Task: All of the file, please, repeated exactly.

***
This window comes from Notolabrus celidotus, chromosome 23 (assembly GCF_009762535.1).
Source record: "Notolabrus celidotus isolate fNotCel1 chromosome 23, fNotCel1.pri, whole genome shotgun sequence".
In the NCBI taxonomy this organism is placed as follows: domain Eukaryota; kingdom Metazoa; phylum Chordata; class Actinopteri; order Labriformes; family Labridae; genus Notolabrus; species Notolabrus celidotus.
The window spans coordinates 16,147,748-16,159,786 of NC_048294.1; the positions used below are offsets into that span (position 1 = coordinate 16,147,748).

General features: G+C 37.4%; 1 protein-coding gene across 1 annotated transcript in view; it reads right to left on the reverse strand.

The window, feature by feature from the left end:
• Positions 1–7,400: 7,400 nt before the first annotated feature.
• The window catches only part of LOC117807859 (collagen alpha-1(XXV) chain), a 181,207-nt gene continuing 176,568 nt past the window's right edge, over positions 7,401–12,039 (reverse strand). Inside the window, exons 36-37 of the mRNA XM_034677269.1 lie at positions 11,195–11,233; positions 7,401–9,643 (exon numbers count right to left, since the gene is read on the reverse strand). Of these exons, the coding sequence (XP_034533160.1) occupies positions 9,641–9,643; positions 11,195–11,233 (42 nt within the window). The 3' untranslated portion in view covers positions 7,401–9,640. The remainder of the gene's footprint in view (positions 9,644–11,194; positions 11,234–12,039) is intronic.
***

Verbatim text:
This window comes from Notolabrus celidotus, chromosome 23 (assembly GCF_009762535.1).
Source record: "Notolabrus celidotus isolate fNotCel1 chromosome 23, fNotCel1.pri, whole genome shotgun sequence".
In the NCBI taxonomy this organism is placed as follows: domain Eukaryota; kingdom Metazoa; phylum Chordata; class Actinopteri; order Labriformes; family Labridae; genus Notolabrus; species Notolabrus celidotus.
The window spans coordinates 16,147,748-16,159,786 of NC_048294.1; the positions used below are offsets into that span (position 1 = coordinate 16,147,748).

General features: G+C 37.4%; 1 protein-coding gene across 1 annotated transcript in view; it reads right to left on the reverse strand.

The window, feature by feature from the left end:
• Positions 1–7,400: 7,400 nt before the first annotated feature.
• The window catches only part of LOC117807859 (collagen alpha-1(XXV) chain), a 181,207-nt gene continuing 176,568 nt past the window's right edge, over positions 7,401–12,039 (reverse strand). Inside the window, exons 36-37 of the mRNA XM_034677269.1 lie at positions 11,195–11,233; positions 7,401–9,643 (exon numbers count right to left, since the gene is read on the reverse strand). Of these exons, the coding sequence (XP_034533160.1) occupies positions 9,641–9,643; positions 11,195–11,233 (42 nt within the window). The 3' untranslated portion in view covers positions 7,401–9,640. The remainder of the gene's footprint in view (positions 9,644–11,194; positions 11,234–12,039) is intronic.